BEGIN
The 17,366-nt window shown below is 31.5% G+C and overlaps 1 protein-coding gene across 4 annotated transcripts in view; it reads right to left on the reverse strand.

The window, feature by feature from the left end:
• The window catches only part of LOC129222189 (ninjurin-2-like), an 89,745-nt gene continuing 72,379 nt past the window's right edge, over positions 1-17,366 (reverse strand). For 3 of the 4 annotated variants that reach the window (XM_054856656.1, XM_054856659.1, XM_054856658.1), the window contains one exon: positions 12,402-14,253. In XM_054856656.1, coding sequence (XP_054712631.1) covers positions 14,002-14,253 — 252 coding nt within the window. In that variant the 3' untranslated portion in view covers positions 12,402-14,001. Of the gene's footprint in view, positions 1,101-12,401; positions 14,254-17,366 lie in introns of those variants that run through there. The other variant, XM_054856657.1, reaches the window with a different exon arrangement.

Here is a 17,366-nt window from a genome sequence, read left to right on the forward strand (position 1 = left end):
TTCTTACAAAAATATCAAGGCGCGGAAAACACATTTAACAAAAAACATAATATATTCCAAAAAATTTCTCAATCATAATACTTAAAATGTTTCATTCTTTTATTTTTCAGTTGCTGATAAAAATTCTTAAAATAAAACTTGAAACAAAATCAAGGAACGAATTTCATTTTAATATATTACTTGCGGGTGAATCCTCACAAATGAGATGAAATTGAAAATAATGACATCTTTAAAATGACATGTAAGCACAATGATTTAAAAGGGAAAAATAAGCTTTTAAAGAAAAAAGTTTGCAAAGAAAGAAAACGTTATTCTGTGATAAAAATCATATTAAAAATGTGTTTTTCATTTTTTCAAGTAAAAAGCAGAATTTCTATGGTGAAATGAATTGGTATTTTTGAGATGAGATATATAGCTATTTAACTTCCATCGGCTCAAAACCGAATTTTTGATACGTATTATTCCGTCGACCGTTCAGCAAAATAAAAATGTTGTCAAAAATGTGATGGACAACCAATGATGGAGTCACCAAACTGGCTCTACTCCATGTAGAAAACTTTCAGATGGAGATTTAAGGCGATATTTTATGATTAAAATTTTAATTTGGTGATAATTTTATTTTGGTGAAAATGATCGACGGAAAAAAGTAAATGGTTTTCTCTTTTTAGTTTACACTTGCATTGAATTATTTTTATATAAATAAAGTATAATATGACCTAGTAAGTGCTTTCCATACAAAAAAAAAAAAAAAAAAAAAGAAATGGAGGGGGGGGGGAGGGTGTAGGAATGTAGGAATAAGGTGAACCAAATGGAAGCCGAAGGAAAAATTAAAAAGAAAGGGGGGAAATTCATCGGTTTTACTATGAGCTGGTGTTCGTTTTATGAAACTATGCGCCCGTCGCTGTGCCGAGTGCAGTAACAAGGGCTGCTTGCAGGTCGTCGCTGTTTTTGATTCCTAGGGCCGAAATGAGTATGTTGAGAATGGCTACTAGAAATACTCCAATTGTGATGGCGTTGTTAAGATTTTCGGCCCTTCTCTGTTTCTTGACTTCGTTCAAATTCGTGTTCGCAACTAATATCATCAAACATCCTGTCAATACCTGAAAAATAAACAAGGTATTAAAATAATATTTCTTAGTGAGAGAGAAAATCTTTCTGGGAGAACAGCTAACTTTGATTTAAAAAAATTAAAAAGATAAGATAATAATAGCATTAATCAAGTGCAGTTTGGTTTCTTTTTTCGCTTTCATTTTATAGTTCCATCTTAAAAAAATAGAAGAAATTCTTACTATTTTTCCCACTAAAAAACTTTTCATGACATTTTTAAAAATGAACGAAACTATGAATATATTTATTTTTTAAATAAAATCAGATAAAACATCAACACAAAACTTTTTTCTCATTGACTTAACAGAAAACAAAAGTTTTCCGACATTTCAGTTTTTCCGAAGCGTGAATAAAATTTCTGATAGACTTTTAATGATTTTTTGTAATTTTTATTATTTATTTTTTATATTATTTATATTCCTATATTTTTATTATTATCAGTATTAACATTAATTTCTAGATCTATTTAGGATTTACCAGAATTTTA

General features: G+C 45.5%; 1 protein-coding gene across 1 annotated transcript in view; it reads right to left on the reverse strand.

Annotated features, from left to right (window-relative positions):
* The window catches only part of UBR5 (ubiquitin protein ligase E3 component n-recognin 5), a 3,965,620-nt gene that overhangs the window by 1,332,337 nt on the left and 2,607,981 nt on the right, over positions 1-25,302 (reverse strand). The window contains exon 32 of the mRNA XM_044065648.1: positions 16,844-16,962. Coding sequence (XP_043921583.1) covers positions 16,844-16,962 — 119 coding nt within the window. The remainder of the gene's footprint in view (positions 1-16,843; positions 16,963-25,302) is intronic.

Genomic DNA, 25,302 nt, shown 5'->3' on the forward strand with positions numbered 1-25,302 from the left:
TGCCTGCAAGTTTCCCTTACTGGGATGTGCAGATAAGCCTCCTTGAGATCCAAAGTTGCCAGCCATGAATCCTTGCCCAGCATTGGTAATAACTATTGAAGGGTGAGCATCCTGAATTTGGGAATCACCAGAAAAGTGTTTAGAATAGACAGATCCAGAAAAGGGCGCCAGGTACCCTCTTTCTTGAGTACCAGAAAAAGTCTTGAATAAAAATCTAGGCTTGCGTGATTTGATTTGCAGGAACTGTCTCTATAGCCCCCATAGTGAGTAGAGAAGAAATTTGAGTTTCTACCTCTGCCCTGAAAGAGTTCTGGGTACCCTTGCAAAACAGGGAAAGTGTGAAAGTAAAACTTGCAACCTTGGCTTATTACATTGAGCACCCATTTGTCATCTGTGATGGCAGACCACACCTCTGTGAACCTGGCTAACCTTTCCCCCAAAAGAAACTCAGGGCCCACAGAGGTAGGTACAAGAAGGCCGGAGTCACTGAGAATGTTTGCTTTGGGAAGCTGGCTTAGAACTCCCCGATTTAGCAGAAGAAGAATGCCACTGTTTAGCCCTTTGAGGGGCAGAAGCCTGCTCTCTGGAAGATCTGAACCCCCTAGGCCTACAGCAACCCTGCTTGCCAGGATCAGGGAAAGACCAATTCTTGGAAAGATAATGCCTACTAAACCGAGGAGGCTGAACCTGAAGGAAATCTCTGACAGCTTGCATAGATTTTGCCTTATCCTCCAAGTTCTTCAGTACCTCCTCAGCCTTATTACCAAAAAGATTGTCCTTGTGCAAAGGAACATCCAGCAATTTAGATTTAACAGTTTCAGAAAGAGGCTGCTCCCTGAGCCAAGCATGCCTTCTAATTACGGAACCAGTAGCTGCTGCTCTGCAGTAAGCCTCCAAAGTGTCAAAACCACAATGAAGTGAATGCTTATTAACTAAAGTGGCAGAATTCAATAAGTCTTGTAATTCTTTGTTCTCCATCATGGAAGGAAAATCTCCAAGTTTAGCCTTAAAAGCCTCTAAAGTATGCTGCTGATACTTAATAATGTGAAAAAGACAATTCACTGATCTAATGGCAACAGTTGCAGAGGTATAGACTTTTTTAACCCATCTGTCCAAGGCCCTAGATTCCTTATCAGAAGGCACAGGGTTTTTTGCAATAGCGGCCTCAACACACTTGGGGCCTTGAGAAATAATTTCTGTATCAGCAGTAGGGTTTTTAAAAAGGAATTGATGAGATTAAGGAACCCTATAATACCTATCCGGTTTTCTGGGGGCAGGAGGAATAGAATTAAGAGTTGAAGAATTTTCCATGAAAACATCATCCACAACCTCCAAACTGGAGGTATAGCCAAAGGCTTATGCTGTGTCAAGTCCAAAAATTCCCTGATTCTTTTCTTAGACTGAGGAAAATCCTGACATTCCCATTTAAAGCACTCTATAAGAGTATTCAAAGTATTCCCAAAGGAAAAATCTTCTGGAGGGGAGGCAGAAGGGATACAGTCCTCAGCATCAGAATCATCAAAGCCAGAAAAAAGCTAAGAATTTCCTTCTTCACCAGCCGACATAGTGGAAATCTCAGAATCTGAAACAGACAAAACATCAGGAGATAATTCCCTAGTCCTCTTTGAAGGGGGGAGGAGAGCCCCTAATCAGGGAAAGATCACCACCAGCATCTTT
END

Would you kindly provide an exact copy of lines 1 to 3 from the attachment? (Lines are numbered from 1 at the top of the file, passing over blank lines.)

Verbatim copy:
The 17,366-nt window shown below is 31.5% G+C and overlaps 1 protein-coding gene across 4 annotated transcripts in view; it reads right to left on the reverse strand.

The window, feature by feature from the left end:
• The window catches only part of LOC129222189 (ninjurin-2-like), an 89,745-nt gene continuing 72,379 nt past the window's right edge, over positions 1-17,366 (reverse strand). For 3 of the 4 annotated variants that reach the window (XM_054856656.1, XM_054856659.1, XM_054856658.1), the window contains one exon: positions 12,402-14,253. In XM_054856656.1, coding sequence (XP_054712631.1) covers positions 14,002-14,253 — 252 coding nt within the window. In that variant the 3' untranslated portion in view covers positions 12,402-14,001. Of the gene's footprint in view, positions 1,101-12,401; positions 14,254-17,366 lie in introns of those variants that run through there. The other variant, XM_054856657.1, reaches the window with a different exon arrangement.